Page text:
Type of publication:
British Journal of Surgery; Jun 2020; vol. 107 ; p. 68
Aim: Pain is a common problem in the surgical field, especially when treating children – but how well is it managed, and documented? In this audit we aim to answer a few key questions. Is analgesia administered prehospital? Are pain scores recorded, and re-evaluated? And is analgesia offered and/or administered in the Emergency Department(ED)? Method: A retrospective audit was carried out between two hospitals on 100 patients aged between 5-15 presenting to the ED. A search was carried out using SNOMEDand ICD10 codes, to find patients presenting with fractures – and the ED CAS cards reviewed.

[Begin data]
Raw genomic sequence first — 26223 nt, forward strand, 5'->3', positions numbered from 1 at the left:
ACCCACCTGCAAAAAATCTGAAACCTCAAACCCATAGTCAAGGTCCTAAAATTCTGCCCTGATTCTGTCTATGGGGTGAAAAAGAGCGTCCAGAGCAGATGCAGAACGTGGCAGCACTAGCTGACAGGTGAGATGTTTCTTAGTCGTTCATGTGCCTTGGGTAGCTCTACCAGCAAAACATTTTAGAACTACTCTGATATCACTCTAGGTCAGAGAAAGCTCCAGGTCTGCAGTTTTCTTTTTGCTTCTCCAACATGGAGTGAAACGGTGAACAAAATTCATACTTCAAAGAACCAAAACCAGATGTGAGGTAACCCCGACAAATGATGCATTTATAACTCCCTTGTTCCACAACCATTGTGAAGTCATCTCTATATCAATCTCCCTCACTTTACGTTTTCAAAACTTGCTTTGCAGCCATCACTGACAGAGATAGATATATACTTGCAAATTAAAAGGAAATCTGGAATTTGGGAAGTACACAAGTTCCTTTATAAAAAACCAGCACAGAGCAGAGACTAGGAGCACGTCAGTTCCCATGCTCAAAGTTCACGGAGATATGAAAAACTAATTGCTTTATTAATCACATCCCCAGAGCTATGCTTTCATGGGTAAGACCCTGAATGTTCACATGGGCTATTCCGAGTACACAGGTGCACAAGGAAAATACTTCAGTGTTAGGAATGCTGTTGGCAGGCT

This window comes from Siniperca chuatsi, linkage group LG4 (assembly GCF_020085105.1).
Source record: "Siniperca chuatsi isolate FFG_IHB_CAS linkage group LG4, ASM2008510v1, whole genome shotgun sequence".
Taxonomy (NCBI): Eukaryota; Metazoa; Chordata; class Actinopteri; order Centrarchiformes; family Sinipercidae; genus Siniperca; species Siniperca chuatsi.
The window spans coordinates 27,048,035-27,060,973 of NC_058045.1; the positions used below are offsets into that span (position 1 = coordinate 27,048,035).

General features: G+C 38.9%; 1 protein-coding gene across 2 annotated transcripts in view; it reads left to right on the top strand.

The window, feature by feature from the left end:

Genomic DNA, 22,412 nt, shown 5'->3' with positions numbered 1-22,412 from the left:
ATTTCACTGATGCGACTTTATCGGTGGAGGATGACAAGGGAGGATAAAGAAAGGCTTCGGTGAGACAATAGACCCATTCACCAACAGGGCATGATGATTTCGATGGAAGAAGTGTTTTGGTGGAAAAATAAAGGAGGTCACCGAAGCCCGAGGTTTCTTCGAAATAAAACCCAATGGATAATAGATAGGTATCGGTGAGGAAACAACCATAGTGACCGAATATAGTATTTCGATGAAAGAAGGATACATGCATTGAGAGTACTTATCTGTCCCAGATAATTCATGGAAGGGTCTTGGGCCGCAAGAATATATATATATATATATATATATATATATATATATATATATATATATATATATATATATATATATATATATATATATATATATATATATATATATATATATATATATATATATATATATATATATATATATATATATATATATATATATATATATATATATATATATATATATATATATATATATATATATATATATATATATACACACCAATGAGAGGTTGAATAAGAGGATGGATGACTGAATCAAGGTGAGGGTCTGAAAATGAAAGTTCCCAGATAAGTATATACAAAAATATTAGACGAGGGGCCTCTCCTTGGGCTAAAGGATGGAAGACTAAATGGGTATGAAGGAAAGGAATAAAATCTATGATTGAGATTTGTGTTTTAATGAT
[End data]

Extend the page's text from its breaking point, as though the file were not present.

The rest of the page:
Result(s): The data showed poor compliance between both hospitals – pain scores were seldom recorded, or reevaluated; and in 58% of cases analgesia was not offered and no reason was documented. 28% of patients were given pre-hospital analgesia and only 2% of patients had an analgesia review.
Conclusion(s): Adequate pain management is vital, especially in children – as they often don't self-report pain. The study found that the worst compliance was in documentation of pain scores, and their re-evaluation. However, more concerningly analgesia was only administered in 19% of cases – and in many cases there was no documentation as to why it wasn't offered.
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